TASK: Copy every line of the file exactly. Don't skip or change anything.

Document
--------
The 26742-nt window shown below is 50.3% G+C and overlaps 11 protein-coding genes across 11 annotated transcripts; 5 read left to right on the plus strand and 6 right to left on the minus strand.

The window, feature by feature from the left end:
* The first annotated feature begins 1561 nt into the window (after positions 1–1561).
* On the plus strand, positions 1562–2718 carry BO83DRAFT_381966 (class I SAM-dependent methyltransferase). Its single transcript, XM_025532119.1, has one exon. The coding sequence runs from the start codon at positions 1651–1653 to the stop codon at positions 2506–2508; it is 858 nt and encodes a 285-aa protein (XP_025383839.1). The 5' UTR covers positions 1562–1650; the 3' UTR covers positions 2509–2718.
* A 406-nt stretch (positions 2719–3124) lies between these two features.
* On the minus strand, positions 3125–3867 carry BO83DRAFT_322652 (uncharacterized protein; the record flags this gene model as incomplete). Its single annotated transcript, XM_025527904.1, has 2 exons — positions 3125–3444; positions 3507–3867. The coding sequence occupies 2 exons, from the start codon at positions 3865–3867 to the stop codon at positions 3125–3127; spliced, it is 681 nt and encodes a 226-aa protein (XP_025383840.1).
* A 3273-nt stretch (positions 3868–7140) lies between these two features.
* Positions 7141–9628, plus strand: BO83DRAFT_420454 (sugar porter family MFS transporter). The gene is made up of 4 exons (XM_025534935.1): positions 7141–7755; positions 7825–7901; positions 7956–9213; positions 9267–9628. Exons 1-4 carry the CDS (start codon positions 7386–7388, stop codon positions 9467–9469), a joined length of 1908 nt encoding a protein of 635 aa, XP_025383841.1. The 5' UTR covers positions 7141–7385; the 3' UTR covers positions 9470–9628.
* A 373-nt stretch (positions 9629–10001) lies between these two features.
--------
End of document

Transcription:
The 26742-nt window shown below is 50.3% G+C and overlaps 11 protein-coding genes across 11 annotated transcripts; 5 read left to right on the plus strand and 6 right to left on the minus strand.

The window, feature by feature from the left end:
* The first annotated feature begins 1561 nt into the window (after positions 1–1561).
* On the plus strand, positions 1562–2718 carry BO83DRAFT_381966 (class I SAM-dependent methyltransferase). Its single transcript, XM_025532119.1, has one exon. The coding sequence runs from the start codon at positions 1651–1653 to the stop codon at positions 2506–2508; it is 858 nt and encodes a 285-aa protein (XP_025383839.1). The 5' UTR covers positions 1562–1650; the 3' UTR covers positions 2509–2718.
* A 406-nt stretch (positions 2719–3124) lies between these two features.
* On the minus strand, positions 3125–3867 carry BO83DRAFT_322652 (uncharacterized protein; the record flags this gene model as incomplete). Its single annotated transcript, XM_025527904.1, has 2 exons — positions 3125–3444; positions 3507–3867. The coding sequence occupies 2 exons, from the start codon at positions 3865–3867 to the stop codon at positions 3125–3127; spliced, it is 681 nt and encodes a 226-aa protein (XP_025383840.1).
* A 3273-nt stretch (positions 3868–7140) lies between these two features.
* Positions 7141–9628, plus strand: BO83DRAFT_420454 (sugar porter family MFS transporter). The gene is made up of 4 exons (XM_025534935.1): positions 7141–7755; positions 7825–7901; positions 7956–9213; positions 9267–9628. Exons 1-4 carry the CDS (start codon positions 7386–7388, stop codon positions 9467–9469), a joined length of 1908 nt encoding a protein of 635 aa, XP_025383841.1. The 5' UTR covers positions 7141–7385; the 3' UTR covers positions 9470–9628.
* A 373-nt stretch (positions 9629–10001) lies between these two features.